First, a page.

orWine Tastings in the Comfort of you own villa or B&B while on holiday in Tuscany or Liguria

To book an informative and fun wine tasting whilst holidaying in Italy or arrange for a wild food walk in your area contact me on tuscanytipple at libero dot it or check out my Facebook page

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Wednesday, 31 October 2012

Winter Approaching Early

Winter has arrived early with us this year with snow up on the nearby mountains already and heavy rains last weekend and more forecast for this afternoon and next weekend.  I suppose I shouldn't complain and my thoughts are with those of you affected by Sandy, the edge of which is meddling with the weather on our side of the Pond too.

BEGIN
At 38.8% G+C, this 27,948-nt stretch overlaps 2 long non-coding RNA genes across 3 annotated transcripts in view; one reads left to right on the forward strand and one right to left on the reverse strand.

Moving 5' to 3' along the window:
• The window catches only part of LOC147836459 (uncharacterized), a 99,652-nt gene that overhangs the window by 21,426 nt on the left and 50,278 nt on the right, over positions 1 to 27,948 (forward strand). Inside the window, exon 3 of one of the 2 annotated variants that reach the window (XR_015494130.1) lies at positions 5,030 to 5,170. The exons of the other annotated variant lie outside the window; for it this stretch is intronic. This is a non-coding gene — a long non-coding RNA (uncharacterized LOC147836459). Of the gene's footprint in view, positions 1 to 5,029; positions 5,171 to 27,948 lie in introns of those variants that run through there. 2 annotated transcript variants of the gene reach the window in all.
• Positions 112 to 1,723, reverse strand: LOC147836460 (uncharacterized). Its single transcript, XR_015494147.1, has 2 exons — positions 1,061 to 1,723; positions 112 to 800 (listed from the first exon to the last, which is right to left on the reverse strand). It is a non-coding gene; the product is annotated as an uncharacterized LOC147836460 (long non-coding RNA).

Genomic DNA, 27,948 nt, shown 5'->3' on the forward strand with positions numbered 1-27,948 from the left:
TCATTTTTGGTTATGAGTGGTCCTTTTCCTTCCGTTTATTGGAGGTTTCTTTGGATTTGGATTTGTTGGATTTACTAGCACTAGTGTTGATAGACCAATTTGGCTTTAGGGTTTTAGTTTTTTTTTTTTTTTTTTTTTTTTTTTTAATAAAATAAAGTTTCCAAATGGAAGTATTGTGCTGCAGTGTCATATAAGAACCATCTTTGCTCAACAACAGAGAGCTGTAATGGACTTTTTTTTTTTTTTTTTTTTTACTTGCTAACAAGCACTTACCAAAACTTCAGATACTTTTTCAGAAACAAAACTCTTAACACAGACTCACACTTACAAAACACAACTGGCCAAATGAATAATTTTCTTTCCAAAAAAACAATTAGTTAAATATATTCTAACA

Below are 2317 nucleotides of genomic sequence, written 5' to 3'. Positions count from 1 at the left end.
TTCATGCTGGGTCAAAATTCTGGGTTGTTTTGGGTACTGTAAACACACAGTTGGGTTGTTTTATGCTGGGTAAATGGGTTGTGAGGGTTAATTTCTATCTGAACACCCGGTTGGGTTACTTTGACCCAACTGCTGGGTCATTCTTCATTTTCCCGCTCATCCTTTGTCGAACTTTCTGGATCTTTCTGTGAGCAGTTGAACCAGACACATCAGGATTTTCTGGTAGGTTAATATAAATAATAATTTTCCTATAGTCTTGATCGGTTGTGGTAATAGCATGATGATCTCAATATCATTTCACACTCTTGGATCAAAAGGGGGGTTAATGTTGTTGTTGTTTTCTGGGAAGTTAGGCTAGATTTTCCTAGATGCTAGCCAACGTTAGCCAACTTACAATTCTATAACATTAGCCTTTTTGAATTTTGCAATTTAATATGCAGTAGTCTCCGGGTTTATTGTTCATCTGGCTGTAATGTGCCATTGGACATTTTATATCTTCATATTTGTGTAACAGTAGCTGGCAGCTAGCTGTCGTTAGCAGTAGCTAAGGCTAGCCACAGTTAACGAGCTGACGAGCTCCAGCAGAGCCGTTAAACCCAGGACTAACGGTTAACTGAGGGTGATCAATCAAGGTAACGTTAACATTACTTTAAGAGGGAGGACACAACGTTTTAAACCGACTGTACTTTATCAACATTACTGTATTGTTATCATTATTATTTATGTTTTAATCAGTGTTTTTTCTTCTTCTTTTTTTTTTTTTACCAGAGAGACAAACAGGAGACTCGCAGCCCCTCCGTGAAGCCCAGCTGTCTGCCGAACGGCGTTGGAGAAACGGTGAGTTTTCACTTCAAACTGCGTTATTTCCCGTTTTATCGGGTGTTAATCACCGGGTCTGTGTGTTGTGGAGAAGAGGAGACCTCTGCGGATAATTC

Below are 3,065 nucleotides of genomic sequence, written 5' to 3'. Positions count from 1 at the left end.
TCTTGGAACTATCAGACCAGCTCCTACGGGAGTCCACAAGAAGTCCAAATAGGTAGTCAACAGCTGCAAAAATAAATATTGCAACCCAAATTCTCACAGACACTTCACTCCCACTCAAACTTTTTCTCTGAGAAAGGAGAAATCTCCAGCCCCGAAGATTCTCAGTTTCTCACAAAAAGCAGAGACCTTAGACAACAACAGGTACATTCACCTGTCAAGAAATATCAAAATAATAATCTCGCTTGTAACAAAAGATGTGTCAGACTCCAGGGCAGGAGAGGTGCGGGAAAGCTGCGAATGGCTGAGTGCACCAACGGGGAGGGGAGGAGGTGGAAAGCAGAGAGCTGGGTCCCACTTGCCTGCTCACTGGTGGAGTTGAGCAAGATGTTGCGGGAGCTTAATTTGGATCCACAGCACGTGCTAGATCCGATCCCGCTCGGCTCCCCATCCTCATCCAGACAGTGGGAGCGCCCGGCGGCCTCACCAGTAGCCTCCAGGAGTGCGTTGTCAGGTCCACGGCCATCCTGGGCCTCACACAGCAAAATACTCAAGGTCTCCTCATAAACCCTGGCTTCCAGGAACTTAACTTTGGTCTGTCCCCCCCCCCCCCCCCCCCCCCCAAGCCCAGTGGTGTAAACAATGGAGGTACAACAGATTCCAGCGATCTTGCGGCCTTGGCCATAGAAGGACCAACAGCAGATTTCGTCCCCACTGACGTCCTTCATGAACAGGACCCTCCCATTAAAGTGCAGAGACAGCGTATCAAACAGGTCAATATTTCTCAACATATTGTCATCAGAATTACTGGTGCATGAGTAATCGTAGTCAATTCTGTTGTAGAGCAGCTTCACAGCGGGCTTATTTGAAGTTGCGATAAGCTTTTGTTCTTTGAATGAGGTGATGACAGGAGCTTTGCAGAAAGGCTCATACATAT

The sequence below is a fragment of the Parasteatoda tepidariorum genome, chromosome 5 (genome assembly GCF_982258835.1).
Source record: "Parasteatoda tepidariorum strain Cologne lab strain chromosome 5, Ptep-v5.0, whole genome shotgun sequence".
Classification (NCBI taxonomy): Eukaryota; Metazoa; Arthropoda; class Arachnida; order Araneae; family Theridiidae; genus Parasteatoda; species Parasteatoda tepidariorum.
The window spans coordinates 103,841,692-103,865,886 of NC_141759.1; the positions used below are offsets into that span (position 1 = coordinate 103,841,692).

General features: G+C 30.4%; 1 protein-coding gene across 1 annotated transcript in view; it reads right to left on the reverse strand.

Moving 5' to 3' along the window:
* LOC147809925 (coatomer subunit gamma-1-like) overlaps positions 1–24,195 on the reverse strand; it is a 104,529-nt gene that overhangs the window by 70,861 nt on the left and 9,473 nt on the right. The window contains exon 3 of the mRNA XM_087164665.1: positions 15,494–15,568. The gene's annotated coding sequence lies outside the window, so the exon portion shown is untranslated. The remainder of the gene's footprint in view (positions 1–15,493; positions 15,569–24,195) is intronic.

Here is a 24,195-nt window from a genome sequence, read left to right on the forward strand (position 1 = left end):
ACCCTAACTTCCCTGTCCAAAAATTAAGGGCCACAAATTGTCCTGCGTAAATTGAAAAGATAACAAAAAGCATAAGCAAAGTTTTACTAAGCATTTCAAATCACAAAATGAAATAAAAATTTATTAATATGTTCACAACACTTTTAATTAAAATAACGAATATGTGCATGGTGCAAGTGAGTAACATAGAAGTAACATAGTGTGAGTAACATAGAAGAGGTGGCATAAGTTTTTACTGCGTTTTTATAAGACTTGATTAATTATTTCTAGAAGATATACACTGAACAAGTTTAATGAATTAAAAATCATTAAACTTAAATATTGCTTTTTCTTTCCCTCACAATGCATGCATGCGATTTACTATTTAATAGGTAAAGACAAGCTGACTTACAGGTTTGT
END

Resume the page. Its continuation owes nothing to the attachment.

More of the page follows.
And talking about the pond... I dug my pond (or should I say our helpers did) as an anti-landslide measure amongst other things (also to attract biodiversity, save water and attract mosquito eaters).  Much of the water running down our steep slope is now channeled into the pond, but I was a little concerned about the area just below the pond, where all the earth excavated from the pond was now lying loosely, ready to roll during the next heavy rainfall.  

So knowing those winter rains were on their way I took to measures to prevent the earth from moving:  First I sowed some ground cover at the beginning of October on the flatter top area:

Grass you think?  Well kind of.  It's actually farro which is an old spelt variety, which is still grown mostly in Northern Tuscany.  So I'll have some grains to harvest too next year and the roots will hopefully hold the soil in place.